Will the Earth be forever desolate? Can the scientists somehow reverse global warming? Are we all going to Hell in a handbasket? Read the book.
The familiar theme of science vs religion is prevalent throughout the book, at times a bit much. Most of the Christians in the story are the worst type of people imaginable. I can imagine losing quite a few Christian readers halfway through the book because of this, and pissing off the rest by the very end, but overall the story holds together. This is more of a disclaimer than a rebuke, as if you aren’t being challenged in one way or another, then you just aren’t reading the right stuff.
Indeed, it is impossible to talk about Trees for the Forest without addressing spirituality in some form. The scientists tasked with healing the planet have their own shaman to guide them, and at times the two “warring” ideologies coalesce into a narrative much broader, truer and more universal than any one religion. This is further compounded by the humanoid lizard creatures referred to as the Geney, a genetically-engineered slave race who developed their own myths and legends in order to describe their existence.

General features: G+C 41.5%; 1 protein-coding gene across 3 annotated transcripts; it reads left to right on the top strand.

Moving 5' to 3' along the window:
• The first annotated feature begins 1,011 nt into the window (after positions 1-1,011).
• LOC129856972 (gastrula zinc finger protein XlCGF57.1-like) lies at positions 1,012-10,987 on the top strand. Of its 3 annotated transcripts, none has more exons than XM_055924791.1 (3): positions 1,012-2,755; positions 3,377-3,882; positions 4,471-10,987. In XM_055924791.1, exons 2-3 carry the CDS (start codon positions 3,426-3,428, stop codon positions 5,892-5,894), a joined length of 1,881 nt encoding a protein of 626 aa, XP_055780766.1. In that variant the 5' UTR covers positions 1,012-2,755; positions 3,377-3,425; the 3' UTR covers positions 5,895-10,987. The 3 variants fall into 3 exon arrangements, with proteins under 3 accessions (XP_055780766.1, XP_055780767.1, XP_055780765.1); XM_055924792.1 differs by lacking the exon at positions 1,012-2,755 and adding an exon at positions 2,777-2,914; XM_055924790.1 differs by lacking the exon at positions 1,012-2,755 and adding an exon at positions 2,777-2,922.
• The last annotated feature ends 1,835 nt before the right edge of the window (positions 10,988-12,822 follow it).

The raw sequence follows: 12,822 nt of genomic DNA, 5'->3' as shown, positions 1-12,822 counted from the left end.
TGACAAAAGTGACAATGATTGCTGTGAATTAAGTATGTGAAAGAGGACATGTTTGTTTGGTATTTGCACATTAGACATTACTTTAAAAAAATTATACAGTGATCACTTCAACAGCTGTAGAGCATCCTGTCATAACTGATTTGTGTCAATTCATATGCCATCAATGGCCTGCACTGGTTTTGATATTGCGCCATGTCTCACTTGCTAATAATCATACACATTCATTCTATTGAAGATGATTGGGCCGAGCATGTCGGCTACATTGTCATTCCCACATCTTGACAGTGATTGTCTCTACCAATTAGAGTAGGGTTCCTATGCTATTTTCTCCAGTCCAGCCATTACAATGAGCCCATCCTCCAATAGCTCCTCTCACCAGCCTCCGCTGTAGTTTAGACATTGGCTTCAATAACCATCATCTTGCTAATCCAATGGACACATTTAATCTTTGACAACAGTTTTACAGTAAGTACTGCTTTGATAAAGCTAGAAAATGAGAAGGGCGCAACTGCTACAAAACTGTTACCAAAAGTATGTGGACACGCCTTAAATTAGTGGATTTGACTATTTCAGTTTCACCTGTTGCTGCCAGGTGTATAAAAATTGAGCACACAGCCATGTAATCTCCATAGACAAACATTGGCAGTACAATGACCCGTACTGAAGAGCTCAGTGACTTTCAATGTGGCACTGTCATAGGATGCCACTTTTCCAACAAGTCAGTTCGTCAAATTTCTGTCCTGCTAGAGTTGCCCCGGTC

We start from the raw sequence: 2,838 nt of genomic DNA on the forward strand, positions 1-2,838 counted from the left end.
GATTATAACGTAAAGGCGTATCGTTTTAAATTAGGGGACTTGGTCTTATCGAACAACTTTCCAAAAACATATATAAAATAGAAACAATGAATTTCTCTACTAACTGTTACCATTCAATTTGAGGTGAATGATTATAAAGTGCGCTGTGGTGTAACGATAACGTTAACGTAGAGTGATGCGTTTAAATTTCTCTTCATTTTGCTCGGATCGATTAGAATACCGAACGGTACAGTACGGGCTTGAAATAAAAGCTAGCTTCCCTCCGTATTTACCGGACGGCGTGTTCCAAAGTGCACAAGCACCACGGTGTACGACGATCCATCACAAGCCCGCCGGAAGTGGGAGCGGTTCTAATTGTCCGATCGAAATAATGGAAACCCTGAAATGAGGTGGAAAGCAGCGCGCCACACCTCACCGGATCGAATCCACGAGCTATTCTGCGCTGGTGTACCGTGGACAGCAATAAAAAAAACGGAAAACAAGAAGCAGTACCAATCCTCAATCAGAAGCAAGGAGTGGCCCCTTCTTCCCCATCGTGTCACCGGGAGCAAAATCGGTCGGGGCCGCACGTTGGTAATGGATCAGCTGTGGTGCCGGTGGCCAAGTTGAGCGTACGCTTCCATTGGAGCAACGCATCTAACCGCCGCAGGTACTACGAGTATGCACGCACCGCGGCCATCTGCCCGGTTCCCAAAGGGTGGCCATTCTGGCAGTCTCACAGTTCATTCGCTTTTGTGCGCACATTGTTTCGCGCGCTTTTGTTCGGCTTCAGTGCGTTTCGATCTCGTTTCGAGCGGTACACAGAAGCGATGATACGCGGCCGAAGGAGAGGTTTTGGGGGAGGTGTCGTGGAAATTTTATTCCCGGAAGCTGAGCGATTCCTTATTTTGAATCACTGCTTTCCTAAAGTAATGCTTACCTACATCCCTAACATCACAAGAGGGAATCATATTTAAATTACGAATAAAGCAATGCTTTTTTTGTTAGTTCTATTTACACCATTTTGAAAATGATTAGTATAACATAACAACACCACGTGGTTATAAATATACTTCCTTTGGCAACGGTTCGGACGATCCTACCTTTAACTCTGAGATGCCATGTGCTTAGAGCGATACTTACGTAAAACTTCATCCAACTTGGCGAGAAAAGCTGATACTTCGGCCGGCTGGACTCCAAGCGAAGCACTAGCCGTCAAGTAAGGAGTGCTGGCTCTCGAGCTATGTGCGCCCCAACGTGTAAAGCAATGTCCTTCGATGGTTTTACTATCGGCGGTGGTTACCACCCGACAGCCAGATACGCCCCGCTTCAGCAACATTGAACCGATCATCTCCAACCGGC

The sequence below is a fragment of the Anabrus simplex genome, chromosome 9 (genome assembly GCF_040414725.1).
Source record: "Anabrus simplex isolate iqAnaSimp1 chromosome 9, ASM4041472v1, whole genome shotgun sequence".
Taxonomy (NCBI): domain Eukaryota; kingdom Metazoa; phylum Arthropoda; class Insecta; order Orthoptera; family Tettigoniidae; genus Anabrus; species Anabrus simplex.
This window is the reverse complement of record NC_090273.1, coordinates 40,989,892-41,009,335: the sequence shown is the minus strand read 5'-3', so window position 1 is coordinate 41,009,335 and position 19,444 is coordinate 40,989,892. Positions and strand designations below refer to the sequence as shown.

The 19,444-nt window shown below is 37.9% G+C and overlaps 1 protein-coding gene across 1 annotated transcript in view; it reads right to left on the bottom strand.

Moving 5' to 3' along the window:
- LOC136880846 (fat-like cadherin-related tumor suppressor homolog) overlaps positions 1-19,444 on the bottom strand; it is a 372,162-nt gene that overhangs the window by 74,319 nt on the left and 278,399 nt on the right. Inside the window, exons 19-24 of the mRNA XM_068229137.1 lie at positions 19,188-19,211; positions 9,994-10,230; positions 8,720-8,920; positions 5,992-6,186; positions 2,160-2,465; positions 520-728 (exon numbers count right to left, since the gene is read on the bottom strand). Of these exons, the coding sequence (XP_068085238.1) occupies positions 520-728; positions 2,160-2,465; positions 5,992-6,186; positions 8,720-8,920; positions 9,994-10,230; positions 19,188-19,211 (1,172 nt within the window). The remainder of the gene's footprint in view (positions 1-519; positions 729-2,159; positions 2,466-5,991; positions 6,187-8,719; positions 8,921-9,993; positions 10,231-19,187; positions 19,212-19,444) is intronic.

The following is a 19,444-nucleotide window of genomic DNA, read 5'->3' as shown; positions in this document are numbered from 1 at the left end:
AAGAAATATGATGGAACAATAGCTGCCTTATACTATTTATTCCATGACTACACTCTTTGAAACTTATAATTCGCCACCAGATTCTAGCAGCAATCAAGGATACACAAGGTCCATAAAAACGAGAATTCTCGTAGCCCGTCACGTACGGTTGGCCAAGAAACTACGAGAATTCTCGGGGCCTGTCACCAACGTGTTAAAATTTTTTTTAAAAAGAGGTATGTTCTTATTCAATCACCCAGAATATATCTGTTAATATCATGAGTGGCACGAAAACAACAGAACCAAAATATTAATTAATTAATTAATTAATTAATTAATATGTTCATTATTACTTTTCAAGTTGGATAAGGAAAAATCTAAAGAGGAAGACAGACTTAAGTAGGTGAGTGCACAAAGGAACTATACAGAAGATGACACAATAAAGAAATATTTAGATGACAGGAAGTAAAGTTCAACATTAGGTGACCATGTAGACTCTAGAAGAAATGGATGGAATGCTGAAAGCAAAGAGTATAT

The work is not without its flaws. The occasional typo or odd-formatting can be overlooked, but I was a bit turned off by the bizarre first-person point-of-view switching back and forth to third-person with no warning, often one paragraph to the next. Despite these potentially jarring occurrences, I won’t linger here because the story is strong. If you're a fan of sci-fi looking for something different (and I always am), this won’t disappoint.